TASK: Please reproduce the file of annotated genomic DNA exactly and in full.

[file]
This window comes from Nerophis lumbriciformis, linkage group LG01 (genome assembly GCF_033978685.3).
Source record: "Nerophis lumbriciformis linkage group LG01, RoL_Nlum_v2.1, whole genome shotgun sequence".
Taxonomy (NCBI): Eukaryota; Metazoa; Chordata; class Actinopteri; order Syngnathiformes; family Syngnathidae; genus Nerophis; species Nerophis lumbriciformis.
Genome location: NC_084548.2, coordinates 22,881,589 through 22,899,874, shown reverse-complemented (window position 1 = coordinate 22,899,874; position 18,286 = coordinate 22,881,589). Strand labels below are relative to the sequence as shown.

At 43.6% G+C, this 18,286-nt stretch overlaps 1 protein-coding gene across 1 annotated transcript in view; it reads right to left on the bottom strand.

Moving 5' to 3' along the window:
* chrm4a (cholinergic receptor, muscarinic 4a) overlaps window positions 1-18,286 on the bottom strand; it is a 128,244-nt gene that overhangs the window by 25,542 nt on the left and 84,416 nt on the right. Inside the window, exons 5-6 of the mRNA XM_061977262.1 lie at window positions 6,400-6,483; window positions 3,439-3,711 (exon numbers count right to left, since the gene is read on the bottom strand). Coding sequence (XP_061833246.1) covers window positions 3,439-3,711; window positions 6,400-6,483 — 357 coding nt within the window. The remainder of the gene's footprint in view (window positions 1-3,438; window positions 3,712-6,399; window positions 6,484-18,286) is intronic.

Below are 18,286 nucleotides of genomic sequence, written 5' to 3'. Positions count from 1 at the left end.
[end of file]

This window comes from Nerophis lumbriciformis, linkage group LG01 (genome assembly GCF_033978685.3).
Source record: "Nerophis lumbriciformis linkage group LG01, RoL_Nlum_v2.1, whole genome shotgun sequence".
Taxonomy (NCBI): Eukaryota; Metazoa; Chordata; class Actinopteri; order Syngnathiformes; family Syngnathidae; genus Nerophis; species Nerophis lumbriciformis.
Genome location: NC_084548.2, coordinates 22,881,589 through 22,899,874, shown reverse-complemented (window position 1 = coordinate 22,899,874; position 18,286 = coordinate 22,881,589). Strand labels below are relative to the sequence as shown.

At 43.6% G+C, this 18,286-nt stretch overlaps 1 protein-coding gene across 1 annotated transcript in view; it reads right to left on the bottom strand.

Moving 5' to 3' along the window:
* chrm4a (cholinergic receptor, muscarinic 4a) overlaps window positions 1-18,286 on the bottom strand; it is a 128,244-nt gene that overhangs the window by 25,542 nt on the left and 84,416 nt on the right. Inside the window, exons 5-6 of the mRNA XM_061977262.1 lie at window positions 6,400-6,483; window positions 3,439-3,711 (exon numbers count right to left, since the gene is read on the bottom strand). Coding sequence (XP_061833246.1) covers window positions 3,439-3,711; window positions 6,400-6,483 — 357 coding nt within the window. The remainder of the gene's footprint in view (window positions 1-3,438; window positions 3,712-6,399; window positions 6,484-18,286) is intronic.

Below are 18,286 nucleotides of genomic sequence, written 5' to 3'. Positions count from 1 at the left end.